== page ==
Lady Carradine started. "Of course, I assumed you were married. Isn't everyone? But I did not know she had accompanied you to London."

And neither had Nicholas. "I beg your pardon Nicholas said, bowing curtly. And then he began to make his way through the crowd.

She had seen him. She smiled, lifting one slender arm to wave a gloved hand at him. And she clung to the arm of her escort, Mikhail Fydorovski, a slim young man who was very flushed.

Nicholas paused and waited for her to come down the steps, aware of the crowd around them. Already he had been remarked, and he could feel people watching him, whispering about him. It was annoying, being in the public eye, but he was used to it. He suspected that within fifteen minutes Marie-Elena's identity would have been established, and the gossips would go wild. He would not have to be told what they were thinking and saying. Marie-Elena was commonly held to be one of the most stunning women in all of Europe, and they had been told, again and again, that together they made a striking royal couple. An image of their daughter, Katya, flitted instantly through Nicholas's mind. And with it, as always, there came a deep, profound sorrow.

"Niki, how good to see you, darling," Marie-Elena cried. She kissed his cheek, brushing her full, mostly bare breasts against his arm. Her eyes were as black as her hair, which made a startling contrast to her flawless ivory skin. She was wearing a diamond tiara in her hair, diamonds and rubies around her neck, and numerous diamond and ruby bracelets on top of her gloved wrists. "We have only just arrived," she said. Her escort had chosen to hang back, allowing them some privacy.

He stared. "Did I not leave you in St. Petersburg? Did I not make it clear that I was going abroad for the sole purpose of state affairs—not the purpose of pleasure?"

"I know what you are thinking," she said quickly, gripping his arm. "I know you decided against my accompanying you to London. But Katya has been miserable since you left," she exclaimed in her husky voice.

He started. "What do you mean, she has been miserable?"He did not try to hide his utter concern.

"She cried all night after you left, and no one, not even Leeza, could console her!" Leeza was her old, nearly blind, nurse. "I did explain that you were not going back to the army, but I do not think she believed me. Niki, you know how smart she is. She stopped eating. I grew frightened." Marie-Elena's gaze was earnest, holding his.

But very little frightened her, and Nicholas knew it. Just as he knew that his daughter was his Achilles' heel. He could deal with any situation, any crisis, anything, by God, but not Katya distraught or suffering or in any kind of pain. And his wife knew that, as well. "How did you get here?" he asked.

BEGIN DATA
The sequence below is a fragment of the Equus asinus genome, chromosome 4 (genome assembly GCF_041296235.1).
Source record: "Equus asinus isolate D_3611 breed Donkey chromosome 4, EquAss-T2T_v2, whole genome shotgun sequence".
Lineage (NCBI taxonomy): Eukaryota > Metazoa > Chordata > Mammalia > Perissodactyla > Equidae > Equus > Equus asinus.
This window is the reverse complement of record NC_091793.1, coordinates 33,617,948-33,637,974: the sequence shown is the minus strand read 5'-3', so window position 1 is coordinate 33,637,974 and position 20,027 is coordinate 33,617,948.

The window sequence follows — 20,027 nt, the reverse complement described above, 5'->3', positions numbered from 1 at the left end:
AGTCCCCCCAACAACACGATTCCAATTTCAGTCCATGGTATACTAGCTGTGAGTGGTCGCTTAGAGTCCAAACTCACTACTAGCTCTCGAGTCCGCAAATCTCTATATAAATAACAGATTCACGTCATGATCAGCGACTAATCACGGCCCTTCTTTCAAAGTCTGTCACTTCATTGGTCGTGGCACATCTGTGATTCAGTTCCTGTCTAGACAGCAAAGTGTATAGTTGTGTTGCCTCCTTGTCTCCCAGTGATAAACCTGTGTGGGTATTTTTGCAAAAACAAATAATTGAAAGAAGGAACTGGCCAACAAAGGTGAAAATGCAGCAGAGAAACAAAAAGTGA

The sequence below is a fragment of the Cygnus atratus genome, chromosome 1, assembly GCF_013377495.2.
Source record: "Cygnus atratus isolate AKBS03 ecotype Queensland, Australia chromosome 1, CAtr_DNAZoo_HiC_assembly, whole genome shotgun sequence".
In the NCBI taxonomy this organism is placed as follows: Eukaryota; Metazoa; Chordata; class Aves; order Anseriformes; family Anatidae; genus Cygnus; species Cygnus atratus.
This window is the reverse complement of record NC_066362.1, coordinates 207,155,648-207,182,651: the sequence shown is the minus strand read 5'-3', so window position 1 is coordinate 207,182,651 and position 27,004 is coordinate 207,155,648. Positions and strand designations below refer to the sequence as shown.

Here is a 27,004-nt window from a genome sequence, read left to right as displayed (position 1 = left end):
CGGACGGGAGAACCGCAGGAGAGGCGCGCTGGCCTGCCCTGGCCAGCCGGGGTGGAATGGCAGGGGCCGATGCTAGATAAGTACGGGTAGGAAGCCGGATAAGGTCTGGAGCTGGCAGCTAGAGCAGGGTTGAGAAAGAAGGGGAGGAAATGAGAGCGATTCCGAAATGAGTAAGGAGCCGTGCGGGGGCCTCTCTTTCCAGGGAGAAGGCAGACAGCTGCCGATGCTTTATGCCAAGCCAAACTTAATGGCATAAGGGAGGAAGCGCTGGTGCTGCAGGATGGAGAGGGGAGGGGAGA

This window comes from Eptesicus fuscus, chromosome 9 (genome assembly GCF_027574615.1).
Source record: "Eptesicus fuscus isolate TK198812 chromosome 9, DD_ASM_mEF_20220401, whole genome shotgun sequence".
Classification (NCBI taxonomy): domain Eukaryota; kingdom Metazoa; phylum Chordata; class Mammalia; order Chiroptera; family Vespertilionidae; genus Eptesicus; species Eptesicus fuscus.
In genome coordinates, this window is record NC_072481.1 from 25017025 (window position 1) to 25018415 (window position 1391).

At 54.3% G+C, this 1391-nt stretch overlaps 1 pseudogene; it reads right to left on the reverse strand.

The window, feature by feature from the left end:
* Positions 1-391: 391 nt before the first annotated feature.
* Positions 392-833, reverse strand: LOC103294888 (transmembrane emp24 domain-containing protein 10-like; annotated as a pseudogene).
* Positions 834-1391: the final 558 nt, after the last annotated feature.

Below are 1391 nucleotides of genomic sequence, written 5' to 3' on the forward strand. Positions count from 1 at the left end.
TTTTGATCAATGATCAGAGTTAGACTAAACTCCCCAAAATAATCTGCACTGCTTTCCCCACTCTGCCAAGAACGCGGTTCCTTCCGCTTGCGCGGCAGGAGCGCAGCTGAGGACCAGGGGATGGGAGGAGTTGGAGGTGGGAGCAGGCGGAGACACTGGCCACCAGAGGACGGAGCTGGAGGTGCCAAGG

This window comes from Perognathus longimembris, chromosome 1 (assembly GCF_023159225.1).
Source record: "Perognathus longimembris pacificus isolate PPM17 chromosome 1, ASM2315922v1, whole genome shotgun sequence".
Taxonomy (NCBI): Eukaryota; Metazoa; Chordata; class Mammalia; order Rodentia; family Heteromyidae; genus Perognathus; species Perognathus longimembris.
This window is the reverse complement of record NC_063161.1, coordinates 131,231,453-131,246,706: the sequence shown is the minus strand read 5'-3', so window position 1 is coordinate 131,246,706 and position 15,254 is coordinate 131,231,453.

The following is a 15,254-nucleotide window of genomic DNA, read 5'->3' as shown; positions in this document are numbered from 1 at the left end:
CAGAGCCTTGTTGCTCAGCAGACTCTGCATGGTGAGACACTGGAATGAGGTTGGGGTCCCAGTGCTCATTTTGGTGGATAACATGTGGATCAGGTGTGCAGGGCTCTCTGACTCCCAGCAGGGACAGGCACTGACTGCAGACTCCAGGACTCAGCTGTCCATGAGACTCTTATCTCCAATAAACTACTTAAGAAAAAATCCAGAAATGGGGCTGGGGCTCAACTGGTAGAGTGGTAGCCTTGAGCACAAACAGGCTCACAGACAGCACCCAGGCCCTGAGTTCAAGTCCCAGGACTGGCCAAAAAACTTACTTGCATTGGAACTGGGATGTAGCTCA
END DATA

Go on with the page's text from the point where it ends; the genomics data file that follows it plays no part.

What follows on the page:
Her brilliant yet oddly fragile smile flashed. "Alexander provided us with a ship."

He should have guessed. The tsar was currently as fond of Marie-Elena as he was of Nicholas, and Nicholas and .Alexander had been friends since boyhood. The tsar had himself arranged their marriage with his typical enthusiasm—a blend of misplaced romantic idealism and stern political practicality. Marie-Elena was not just a German princess, she was the tsar's wife's cousin.

"He has also sent you a message, which I left on that desk in the library," Marie-Elena said. "Do not be angry with me, Niki. Perhaps I can be helpful to you here."

"Perhaps." His gaze wandered back to the crowd. The truth of the matter was that he knew his wife and she was selfish and spoiled and vastly used to getting her own way—by hook or by crook. She had desperately wanted to come to London with him, as if the trip were some Sunday picnic outing. He disliked her using Katya this way, but he had missed his daughter terribly, and did not know how long these damned talks would continue. And although he had insisted on being recalled if and when the treaty was concluded, that could be many months from now.

"Have a good evening, Niki," she said, smiling, shrugging free of his grasp. She tossed her blue-black head, pushing back hunks of hair with her satin-gloved fingertips,a sensual mannerism most men, Nicholas knew, admired. "And save me a dance, darling." She turned her back on him to join Fydorovski, and the pair glided off into the crowd.

And then the rifles outside blasted, fifty guns at once. Trumpets sounded just outside the ballroom. The prince regent had arrived.


"I'm glad you were free to come home with me," she said hoarsely.